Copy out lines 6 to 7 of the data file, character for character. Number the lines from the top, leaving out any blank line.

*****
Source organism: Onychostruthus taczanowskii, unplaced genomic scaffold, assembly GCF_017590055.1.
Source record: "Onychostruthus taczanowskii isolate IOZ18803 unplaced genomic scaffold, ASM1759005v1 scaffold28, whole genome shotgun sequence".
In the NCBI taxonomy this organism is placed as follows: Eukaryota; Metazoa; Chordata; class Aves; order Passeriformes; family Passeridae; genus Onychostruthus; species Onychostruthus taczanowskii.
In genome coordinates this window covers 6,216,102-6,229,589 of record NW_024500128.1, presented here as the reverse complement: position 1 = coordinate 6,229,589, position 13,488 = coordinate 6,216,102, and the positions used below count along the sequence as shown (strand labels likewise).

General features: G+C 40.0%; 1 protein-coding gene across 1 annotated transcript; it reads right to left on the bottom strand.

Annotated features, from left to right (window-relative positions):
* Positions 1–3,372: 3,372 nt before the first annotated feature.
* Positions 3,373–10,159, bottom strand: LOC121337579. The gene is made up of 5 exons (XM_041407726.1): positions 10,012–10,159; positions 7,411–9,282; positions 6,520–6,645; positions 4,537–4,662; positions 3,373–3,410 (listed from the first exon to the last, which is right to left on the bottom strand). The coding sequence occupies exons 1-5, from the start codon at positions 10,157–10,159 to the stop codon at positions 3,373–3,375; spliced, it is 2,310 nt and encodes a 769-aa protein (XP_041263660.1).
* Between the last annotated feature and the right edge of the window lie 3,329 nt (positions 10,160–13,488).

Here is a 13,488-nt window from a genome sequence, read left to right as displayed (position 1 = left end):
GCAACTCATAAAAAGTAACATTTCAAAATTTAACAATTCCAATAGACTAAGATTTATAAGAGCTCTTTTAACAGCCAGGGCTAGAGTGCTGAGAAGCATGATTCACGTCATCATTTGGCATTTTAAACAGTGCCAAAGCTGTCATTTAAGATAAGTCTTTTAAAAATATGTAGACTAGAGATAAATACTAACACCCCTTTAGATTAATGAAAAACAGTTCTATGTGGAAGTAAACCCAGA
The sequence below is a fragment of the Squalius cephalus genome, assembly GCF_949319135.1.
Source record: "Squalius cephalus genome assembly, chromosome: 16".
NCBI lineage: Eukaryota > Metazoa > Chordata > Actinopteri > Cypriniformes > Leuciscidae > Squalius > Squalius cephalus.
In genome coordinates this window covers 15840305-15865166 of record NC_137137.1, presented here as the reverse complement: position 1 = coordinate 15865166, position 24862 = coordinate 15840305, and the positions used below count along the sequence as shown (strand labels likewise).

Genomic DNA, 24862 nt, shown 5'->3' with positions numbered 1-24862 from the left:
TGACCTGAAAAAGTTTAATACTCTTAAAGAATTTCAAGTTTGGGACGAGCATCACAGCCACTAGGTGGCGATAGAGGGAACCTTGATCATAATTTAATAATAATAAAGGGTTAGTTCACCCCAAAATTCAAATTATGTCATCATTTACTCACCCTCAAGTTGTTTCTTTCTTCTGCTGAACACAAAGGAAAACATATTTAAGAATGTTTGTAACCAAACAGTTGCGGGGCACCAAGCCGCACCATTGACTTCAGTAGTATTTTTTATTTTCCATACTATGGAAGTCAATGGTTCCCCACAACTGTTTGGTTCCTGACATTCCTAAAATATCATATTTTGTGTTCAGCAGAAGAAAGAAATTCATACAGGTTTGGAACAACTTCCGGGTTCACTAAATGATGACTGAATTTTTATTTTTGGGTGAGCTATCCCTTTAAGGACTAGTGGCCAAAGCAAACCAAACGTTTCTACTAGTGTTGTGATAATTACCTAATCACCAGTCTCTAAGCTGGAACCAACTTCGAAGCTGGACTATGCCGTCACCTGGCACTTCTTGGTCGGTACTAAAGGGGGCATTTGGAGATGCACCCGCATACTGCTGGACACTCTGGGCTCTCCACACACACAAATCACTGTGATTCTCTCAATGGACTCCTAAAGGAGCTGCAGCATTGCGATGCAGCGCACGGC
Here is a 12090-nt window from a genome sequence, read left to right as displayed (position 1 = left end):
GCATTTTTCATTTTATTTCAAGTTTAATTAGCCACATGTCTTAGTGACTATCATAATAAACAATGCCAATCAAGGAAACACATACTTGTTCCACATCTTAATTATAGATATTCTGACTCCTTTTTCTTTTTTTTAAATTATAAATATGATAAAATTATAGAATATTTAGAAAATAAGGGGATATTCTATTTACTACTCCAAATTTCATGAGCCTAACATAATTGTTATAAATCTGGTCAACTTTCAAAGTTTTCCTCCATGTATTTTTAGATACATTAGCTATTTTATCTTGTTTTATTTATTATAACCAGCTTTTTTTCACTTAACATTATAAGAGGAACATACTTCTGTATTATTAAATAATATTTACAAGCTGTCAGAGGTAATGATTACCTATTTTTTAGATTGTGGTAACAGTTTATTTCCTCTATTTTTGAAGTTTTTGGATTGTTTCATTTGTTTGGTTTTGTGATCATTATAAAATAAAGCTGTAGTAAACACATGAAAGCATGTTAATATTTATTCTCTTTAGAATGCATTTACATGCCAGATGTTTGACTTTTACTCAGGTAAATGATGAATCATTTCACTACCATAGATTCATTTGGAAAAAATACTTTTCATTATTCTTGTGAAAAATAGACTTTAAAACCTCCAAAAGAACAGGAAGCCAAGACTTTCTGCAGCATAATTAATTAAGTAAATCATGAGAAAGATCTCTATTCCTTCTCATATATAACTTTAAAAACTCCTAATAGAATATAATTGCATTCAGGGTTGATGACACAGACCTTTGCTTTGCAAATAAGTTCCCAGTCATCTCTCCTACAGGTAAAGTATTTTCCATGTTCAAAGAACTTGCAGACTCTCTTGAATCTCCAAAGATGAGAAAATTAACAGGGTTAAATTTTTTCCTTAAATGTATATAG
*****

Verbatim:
Annotated features, from left to right (window-relative positions):
* Positions 1–3,372: 3,372 nt before the first annotated feature.